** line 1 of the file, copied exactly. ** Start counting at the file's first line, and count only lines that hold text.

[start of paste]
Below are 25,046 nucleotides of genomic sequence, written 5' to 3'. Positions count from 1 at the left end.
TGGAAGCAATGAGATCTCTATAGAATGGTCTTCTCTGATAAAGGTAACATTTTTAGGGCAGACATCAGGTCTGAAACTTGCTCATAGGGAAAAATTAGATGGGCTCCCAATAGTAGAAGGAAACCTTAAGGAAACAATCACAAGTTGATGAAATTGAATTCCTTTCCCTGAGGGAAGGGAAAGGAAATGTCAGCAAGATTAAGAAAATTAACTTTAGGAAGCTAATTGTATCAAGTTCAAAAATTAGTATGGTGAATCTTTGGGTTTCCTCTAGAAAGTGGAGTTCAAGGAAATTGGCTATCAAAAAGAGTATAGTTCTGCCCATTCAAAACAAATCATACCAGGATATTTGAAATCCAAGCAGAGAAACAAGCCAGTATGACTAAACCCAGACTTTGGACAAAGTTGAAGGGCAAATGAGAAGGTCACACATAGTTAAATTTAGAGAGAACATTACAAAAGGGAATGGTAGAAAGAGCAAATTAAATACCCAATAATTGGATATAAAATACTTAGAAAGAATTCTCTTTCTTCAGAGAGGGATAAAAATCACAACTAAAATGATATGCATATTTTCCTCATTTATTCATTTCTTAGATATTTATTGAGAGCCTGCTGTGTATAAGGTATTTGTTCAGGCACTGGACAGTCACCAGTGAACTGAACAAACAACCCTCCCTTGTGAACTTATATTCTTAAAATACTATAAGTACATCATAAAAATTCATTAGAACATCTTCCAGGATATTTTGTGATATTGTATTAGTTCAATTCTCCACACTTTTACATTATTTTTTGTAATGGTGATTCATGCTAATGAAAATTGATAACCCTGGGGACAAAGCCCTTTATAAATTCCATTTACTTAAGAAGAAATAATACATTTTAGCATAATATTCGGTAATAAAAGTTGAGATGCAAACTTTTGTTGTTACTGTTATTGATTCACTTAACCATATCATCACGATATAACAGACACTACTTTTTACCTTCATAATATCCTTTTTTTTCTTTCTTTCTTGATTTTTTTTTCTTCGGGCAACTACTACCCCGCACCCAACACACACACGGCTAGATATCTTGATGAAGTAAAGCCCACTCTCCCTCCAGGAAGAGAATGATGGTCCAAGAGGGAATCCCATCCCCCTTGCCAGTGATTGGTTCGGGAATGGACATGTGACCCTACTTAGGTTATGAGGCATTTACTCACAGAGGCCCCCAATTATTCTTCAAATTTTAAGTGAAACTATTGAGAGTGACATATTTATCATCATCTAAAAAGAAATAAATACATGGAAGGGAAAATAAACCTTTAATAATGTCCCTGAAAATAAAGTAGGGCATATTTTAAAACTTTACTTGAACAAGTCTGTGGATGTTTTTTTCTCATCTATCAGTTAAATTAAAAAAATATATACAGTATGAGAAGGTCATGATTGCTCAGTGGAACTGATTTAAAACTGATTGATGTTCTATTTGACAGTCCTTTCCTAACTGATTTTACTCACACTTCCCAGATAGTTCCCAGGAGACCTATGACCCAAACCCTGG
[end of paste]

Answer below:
Below are 25,046 nucleotides of genomic sequence, written 5' to 3'. Positions count from 1 at the left end.